Presenting a brief video biography of one of the most fascinating saints of antiquity, Moses the Black, as extracted from the 5th century work, The Ecclesiastical History of Sozomen.
Abba Moses is known by numerous other names including Moses the Strong, Moses the Ethiopian, Moses of Scetis, Moses of Abyssinia and Moses the Robber. He was an anchorite of the Egyptian desert and lived in the generation immediately after Saint Anthony the Abbot—that is, from about AD 330-400. He was famous among his peers for his legendary physical strength, and his even more amazing conversion from the depths of vice and wickedness, to the heights of self-denial, humility and sanctity.
Here is the video excerpt in text form:
"Moses was originally, a slave, but was driven from his master's house on account of his perversity. He joined some robbers, and became leader of the band. After having perpetrated several murders and other crimes, he embraced a life of asceticism, and attained the highest point of philosophical perfection.
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As the healthful and vigorous habit of body which had been induced by his former avocations acted as a stimulus to his imagination and excited a desire for pleasure, he resorted to every possible means of macerating his body. Thus, he subsisted wholly upon bread, subjected himself to severe labor, and prayed fifty times daily. During six years, he spent all his nights in prayer. He prayed standing, without bending his knees or closing his eyes in sleep. He sometimes went, during the night, to the cells of the monks, and secretly filled their pitchers with water, although he had sometimes to go ten, sometimes twenty, and sometimes thirty stadia in quest of the water. Notwithstanding all his efforts to macerate his body, it was long before he could subdue his natural vigor of constitution.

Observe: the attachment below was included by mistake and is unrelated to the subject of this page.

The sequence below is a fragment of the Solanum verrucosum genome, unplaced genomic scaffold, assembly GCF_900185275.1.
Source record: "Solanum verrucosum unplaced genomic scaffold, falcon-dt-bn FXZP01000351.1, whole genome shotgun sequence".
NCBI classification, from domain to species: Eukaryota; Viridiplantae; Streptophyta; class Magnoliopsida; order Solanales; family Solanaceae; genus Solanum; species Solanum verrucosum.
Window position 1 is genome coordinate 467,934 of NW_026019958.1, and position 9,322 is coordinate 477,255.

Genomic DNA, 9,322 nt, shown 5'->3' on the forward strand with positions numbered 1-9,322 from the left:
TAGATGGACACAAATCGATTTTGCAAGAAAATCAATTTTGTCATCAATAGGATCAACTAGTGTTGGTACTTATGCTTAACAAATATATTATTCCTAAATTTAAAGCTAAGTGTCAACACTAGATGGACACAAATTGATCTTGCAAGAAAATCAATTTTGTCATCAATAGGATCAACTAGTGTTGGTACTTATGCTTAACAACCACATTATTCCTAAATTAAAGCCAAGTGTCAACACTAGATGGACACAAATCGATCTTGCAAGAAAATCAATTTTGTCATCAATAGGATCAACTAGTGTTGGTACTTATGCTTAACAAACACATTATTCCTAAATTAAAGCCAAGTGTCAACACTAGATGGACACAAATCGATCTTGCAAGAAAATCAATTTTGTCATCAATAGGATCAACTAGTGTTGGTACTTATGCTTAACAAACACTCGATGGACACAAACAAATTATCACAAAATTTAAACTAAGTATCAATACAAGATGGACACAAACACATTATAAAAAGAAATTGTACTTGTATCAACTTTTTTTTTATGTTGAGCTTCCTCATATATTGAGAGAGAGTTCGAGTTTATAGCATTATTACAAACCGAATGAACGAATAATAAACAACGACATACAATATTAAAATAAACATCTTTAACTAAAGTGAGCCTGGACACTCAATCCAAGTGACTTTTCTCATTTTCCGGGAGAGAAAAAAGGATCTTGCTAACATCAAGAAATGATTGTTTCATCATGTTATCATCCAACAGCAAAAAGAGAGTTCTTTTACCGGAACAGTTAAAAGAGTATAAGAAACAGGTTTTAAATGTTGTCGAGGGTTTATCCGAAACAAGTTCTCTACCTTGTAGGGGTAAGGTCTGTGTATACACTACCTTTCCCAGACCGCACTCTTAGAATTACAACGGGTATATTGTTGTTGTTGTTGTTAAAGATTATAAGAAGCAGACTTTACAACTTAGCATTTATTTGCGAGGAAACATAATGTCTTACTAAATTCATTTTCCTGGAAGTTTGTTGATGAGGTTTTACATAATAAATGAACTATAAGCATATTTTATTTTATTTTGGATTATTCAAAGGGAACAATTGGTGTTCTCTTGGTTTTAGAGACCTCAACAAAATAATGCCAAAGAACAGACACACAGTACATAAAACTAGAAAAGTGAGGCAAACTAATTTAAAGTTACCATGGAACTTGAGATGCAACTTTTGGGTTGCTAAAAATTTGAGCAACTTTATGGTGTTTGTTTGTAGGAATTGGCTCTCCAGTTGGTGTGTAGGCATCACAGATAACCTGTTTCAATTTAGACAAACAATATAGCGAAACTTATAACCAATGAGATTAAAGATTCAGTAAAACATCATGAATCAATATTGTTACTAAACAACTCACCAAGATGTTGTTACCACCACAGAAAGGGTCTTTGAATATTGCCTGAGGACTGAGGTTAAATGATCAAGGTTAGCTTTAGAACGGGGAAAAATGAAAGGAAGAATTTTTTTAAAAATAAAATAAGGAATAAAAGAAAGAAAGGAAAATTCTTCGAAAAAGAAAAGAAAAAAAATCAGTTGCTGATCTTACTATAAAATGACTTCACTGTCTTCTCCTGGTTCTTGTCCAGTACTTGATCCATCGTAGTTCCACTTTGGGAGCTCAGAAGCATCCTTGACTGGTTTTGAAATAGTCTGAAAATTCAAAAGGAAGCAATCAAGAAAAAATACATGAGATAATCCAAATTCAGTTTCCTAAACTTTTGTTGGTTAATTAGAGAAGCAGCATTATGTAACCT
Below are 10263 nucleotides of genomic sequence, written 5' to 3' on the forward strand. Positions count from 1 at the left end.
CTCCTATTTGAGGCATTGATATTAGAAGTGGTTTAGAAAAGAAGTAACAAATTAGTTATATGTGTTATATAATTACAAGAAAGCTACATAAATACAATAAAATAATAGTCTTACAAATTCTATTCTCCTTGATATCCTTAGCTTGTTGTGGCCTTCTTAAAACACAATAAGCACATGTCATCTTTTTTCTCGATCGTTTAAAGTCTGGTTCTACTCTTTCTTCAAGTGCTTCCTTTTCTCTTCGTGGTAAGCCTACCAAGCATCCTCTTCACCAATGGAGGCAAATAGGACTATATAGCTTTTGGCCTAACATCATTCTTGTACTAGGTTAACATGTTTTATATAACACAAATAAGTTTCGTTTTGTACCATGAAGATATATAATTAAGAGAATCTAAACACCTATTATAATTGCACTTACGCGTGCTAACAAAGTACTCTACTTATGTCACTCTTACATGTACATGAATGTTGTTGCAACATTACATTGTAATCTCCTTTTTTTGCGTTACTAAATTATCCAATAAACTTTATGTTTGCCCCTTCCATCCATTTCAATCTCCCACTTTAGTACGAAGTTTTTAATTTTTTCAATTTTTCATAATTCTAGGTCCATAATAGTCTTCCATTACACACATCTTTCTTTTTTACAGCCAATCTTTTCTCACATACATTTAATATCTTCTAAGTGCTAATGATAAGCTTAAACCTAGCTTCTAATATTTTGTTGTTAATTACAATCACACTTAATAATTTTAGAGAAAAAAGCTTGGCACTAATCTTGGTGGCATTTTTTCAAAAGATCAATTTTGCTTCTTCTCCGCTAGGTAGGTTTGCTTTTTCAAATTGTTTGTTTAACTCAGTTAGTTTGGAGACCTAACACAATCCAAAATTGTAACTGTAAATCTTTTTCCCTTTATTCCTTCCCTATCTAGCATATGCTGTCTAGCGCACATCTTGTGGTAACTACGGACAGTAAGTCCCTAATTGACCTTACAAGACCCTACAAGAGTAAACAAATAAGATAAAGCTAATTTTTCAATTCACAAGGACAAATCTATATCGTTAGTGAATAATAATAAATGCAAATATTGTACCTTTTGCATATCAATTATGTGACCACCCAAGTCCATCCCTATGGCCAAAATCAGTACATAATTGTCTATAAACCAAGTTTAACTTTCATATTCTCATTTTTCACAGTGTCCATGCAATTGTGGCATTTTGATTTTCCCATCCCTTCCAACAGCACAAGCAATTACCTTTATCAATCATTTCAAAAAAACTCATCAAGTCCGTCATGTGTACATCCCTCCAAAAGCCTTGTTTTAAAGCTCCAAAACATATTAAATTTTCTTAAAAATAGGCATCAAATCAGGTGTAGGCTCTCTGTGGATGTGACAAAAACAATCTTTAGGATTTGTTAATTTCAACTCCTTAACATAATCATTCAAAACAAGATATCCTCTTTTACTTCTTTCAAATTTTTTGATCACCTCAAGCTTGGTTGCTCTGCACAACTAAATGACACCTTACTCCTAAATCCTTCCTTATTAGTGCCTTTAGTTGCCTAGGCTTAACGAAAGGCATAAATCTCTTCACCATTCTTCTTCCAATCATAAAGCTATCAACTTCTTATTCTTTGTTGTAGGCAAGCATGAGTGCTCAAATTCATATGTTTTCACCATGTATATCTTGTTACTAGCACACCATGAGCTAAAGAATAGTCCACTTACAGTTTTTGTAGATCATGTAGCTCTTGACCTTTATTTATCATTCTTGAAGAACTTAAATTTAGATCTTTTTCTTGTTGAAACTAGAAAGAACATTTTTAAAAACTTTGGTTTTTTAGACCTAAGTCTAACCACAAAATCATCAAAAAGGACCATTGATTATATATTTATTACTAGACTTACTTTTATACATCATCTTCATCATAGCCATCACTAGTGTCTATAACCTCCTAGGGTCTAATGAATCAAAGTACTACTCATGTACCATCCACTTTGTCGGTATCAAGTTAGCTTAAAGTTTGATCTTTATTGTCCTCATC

Four robbers once broke into the dwelling where he lived alone. He bound them, threw them across his shoulders, and bore them to the church, that the monks who were then assembled might deal with them as they thought fit, for he did not consider himself authorized to punish any one.
So sudden a conversion from vice to virtue was never before witnessed, nor such rapid attainments in monastical philosophy. Hence God rendered him an object of dread to the demons, and he was ordained presbyter over the monks at Scetis. After a life spent in this manner, he died at the age of seventy-five, leaving behind him numerous eminent disciples."This excerpt from Sozomen's Ecclesiastical History is a simple summary of the eventful life of Abba Moses. More details may be drawn from the Lausiac History of Palladius.
Sozomen's History also includes capsule biographies of numerous other noteworthy monks and holy men and women from that period, particularly those in Egypt and Palestine and is well worth reading for anyone interested in early Church history or Roman history of the 4th and 5th centuries AD.